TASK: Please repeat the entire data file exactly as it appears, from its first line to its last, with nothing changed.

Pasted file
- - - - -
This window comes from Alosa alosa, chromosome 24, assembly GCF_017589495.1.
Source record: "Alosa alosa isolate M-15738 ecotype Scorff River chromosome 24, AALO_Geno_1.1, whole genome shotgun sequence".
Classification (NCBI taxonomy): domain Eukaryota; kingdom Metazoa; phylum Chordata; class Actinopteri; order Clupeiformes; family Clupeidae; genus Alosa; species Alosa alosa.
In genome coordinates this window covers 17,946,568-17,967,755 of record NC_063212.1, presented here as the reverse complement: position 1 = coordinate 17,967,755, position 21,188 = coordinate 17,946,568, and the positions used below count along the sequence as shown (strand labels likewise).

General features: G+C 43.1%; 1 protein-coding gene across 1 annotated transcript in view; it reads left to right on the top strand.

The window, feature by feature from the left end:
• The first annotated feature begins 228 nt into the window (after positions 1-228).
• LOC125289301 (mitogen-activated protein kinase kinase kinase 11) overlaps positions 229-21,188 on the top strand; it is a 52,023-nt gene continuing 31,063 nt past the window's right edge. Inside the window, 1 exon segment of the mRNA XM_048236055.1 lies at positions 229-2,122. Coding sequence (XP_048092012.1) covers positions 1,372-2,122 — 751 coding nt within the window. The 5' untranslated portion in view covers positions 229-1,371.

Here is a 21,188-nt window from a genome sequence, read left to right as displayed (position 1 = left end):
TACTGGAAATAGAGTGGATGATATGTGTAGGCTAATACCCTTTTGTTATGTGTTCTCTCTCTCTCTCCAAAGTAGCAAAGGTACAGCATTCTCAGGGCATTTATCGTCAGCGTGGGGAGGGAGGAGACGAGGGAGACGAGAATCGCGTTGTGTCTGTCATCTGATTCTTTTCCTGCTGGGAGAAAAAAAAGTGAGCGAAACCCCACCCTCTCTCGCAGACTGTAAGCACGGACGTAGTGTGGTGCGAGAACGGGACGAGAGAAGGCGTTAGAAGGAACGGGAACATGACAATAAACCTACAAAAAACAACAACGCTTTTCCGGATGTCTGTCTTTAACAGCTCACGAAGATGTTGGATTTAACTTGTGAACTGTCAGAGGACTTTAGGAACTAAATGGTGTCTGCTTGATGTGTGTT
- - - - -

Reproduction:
This window comes from Alosa alosa, chromosome 24, assembly GCF_017589495.1.
Source record: "Alosa alosa isolate M-15738 ecotype Scorff River chromosome 24, AALO_Geno_1.1, whole genome shotgun sequence".
Classification (NCBI taxonomy): domain Eukaryota; kingdom Metazoa; phylum Chordata; class Actinopteri; order Clupeiformes; family Clupeidae; genus Alosa; species Alosa alosa.
In genome coordinates this window covers 17,946,568-17,967,755 of record NC_063212.1, presented here as the reverse complement: position 1 = coordinate 17,967,755, position 21,188 = coordinate 17,946,568, and the positions used below count along the sequence as shown (strand labels likewise).

General features: G+C 43.1%; 1 protein-coding gene across 1 annotated transcript in view; it reads left to right on the top strand.

The window, feature by feature from the left end:
• The first annotated feature begins 228 nt into the window (after positions 1-228).
• LOC125289301 (mitogen-activated protein kinase kinase kinase 11) overlaps positions 229-21,188 on the top strand; it is a 52,023-nt gene continuing 31,063 nt past the window's right edge. Inside the window, 1 exon segment of the mRNA XM_048236055.1 lies at positions 229-2,122. Coding sequence (XP_048092012.1) covers positions 1,372-2,122 — 751 coding nt within the window. The 5' untranslated portion in view covers positions 229-1,371.

Here is a 21,188-nt window from a genome sequence, read left to right as displayed (position 1 = left end):
TACTGGAAATAGAGTGGATGATATGTGTAGGCTAATACCCTTTTGTTATGTGTTCTCTCTCTCTCTCCAAAGTAGCAAAGGTACAGCATTCTCAGGGCATTTATCGTCAGCGTGGGGAGGGAGGAGACGAGGGAGACGAGAATCGCGTTGTGTCTGTCATCTGATTCTTTTCCTGCTGGGAGAAAAAAAAGTGAGCGAAACCCCACCCTCTCTCGCAGACTGTAAGCACGGACGTAGTGTGGTGCGAGAACGGGACGAGAGAAGGCGTTAGAAGGAACGGGAACATGACAATAAACCTACAAAAAACAACAACGCTTTTCCGGATGTCTGTCTTTAACAGCTCACGAAGATGTTGGATTTAACTTGTGAACTGTCAGAGGACTTTAGGAACTAAATGGTGTCTGCTTGATGTGTGTT